North of England Cancer Network brings state-of-the-art scanner to the North East offering NHS cancer patients world class diagnostic facilities closer to home.
A new state-of-the-art scanner which uses advanced technology has been brought to the North East to improve the diagnosis and treatment for NHS cancer patients.
The Positron Emission Tomography Computed Tomography (PET CT) scanner offers cancer patients world class diagnostic facilities closer to their homes.
The North of England Cancer Network has brought the PET CT scanner to The Freeman Hospital in Newcastle/James Cook University Hospital in Middlesbrough meaning patients will no longer have to travel to London for the detailed scan.
PET CT scanners use advanced technology which works at the speed of light to create incredibly detailed images which identify where the cancer is in the body, and how advanced it is, so doctors can then plan how best to treat the disease.
The advanced technology can be used on certain types of cancer including lung, bowel and lymphoma and help with diagnosis of cancer, staging of the disease and treatment.
John Wilsdon, consultant radiologist for The Newcastle upon Tyne Hospitals NHS Foundation Trust, and PET clinical lead for the North of England Cancer Network, said: “This is a great leap forward for the treatment of patients.
“This scanner has brought the North East up to a world class level. Our cancer diagnosis, staging and treatment are now as good as anywhere else in the world.”
The PET CT service is part of the Department of Health’s Independent Sector Treatment Centre (ISTC) programme. ISTCs provide additional capacity for elective surgery and diagnostic assessments and help improve health services for patients, reduce waiting times and improve patient choice.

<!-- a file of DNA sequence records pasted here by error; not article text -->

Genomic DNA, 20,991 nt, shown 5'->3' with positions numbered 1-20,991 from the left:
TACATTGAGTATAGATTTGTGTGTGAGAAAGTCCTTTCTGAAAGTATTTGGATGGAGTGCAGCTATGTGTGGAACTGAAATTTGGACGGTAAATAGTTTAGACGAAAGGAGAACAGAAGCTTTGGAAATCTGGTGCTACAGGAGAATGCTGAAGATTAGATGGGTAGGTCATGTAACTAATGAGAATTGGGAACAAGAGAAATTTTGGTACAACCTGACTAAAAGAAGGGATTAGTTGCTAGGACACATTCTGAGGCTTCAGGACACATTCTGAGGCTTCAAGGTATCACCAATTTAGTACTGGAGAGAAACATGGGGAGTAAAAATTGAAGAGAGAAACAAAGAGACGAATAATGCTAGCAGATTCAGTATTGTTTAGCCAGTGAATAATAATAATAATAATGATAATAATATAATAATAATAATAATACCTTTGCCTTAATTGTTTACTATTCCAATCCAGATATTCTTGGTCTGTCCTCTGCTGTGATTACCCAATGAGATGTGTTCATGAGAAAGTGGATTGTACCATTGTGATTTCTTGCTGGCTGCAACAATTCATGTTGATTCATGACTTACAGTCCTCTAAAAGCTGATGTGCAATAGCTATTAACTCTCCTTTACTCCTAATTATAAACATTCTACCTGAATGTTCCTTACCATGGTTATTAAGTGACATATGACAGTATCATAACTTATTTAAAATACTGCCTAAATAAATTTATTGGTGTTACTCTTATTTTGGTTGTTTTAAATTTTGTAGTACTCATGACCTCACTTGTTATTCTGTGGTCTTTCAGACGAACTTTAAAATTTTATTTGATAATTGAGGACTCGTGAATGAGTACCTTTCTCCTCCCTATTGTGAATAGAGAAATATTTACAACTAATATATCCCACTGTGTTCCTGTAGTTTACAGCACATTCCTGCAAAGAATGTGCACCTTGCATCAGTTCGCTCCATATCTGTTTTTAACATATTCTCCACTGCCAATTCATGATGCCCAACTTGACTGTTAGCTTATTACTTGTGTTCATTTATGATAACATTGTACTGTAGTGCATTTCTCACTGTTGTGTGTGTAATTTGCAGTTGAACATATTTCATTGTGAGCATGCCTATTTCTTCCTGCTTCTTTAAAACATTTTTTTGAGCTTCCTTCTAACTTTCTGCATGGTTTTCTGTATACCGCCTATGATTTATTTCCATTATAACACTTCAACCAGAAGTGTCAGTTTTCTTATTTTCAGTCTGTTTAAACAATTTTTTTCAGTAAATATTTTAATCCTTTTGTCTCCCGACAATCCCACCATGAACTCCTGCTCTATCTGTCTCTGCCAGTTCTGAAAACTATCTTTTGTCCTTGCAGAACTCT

PET scanners can work alongside Computed Tomography (CT) scanners to combine images of malignant cancer picked up by the PET scan, and images of a patient’s anatomy from the CT scan. This information is fused together meaning doctors can look at the cancerous tumours at many different angles – something they could not do with a CT scanner.
The “fused” scans can show doctors exactly where the cancer is, the stage and extent of the cancer so that the most appropriate treatment can be given. The information can tell a doctor if the patient is appropriate for surgery or if they should be receiving chemotherapy or radiotherapy, and avoiding unnecessary surgery.
Dr Wilsdon said: “The PET CT scanner is making sure surgery and treatment is targeted for the appropriate people. It can show the distribution of the cancer at the beginning of diagnosis and also the response the patient is having to treatment to see if it is working. In both cases a CT scan can’t answer those questions – only a PET scan can.”
The majority of PET CT scans are presently used for cancer, however in the future they may be used to diagnose and treat diseases such as dementia and epilepsy.
Dr Wilsdon stressed the scanning technique is not 100% perfect and is more appropriate for some cancers than others, but it is currently the best diagnostic and staging tool available in the world today.
Roy McLauchlan network director for the North of England Cancer Network said: “We are delighted to have been able to bring this state-of-the-art PET CT scanner to the region to provide the best treatment possible for our patients close to their homes.
“This means people living in the North East can now access the very best, leading edge diagnostic technique there is.”
The PET CT scanner is owned and staffed by Alliance Medical, an independent radiography service provider, and is positioned in mobile units on the hospital grounds for patients to visit.
NHS North of Tyne, working on behalf of Newcastle Primary Care Trust (PCT), North Tyneside PCT and Northumberland Care Trust, commissions the PET CT scanner service on behalf of primary care organisations across the North East for the region’s patients.
Mike Guy, medical director for NHS North of Tyne, said: “The new PET CT scanner is a fantastic step forward for patients in the region. It means they will no longer have to make a long and tiring journey to London for a scan whilst undergoing gruelling treatment.
“The detailed scans will also lead to more targeted treatment of cancer which will improve the outcome for our patients.”